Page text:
Summary and Info
Growth in the information and technology (ICT) sector has exploded over the past 20 years. Dynamic market and technology developments have led to a phenomenon known as convergence, defined in this volume as the erosion of boundaries between previously separate ICT services, networks, and business practices. Examples include cable television networks that offer phone service, Internet television, and mergers between media and telecommunications firms. The results are exciting and hold significant promise for developing countries, which can benefit from expanded access, greater competition, and increased investments. However, convergence in ICT is challenging traditional policy and regulatory frameworks. With convergence occurring in countries across the spectrum of economic development, it is critical that policy makers and regulators understand it and respond in ways that maximize the benefits while mitigating the risks. This volume analyzes the strategic and regulatory dimensions of convergence. It offers policy makers and regulators examples from countries around the world as they address this phenomenon. The authors suggest that countries that enable convergence are likely to reap the greater rewards. But the precise nature of the response will differ by country. Hence, this book offers global principles that should be tailored to local circumstances as regulatory frameworks evolve to address convergence.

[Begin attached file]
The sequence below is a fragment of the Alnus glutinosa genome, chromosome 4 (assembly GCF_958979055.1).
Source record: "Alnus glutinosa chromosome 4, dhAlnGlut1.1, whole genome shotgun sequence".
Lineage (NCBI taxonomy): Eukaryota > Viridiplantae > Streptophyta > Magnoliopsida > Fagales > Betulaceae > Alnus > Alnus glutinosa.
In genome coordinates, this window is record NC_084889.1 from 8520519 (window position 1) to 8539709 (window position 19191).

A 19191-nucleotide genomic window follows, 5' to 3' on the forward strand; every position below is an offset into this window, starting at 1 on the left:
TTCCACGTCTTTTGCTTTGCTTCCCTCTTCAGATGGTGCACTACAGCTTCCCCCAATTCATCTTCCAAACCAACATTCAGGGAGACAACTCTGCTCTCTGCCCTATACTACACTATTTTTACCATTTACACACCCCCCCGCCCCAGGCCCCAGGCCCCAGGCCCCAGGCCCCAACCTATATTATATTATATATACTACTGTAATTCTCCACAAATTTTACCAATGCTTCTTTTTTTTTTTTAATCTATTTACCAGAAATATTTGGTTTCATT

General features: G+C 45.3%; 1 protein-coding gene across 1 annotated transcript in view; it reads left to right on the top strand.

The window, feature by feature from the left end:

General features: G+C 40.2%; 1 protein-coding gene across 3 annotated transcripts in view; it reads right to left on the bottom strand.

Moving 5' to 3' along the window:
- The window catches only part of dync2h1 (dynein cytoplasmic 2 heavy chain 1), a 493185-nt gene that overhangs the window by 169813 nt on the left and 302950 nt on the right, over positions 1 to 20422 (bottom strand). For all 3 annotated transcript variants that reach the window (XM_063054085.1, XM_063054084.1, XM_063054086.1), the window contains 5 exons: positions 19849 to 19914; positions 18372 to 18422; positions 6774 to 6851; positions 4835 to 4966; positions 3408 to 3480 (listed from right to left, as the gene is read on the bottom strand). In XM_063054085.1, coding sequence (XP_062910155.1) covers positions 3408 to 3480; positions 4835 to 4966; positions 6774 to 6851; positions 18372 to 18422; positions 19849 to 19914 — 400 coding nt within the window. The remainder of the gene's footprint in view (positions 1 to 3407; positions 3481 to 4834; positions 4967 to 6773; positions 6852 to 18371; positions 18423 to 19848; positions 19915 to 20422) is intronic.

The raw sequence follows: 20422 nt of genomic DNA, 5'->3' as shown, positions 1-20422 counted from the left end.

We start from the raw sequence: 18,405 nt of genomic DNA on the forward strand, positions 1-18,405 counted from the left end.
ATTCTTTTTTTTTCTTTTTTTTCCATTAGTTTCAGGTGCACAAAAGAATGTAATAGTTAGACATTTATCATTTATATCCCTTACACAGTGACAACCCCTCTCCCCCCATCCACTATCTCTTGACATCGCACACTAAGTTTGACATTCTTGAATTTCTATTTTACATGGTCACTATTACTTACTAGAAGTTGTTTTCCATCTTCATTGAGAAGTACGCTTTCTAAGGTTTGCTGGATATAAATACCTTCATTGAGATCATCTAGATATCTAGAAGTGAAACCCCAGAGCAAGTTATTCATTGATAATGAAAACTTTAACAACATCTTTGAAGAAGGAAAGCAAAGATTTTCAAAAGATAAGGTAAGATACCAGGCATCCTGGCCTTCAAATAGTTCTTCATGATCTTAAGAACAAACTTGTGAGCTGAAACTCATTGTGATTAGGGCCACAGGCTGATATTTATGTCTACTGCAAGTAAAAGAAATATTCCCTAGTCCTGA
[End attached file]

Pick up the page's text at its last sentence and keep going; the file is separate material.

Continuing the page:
More About the Author
Ravindra Singh (born on 9 August 1959) is a bad-known water conservationist from Alwar district, Rajasthan in India.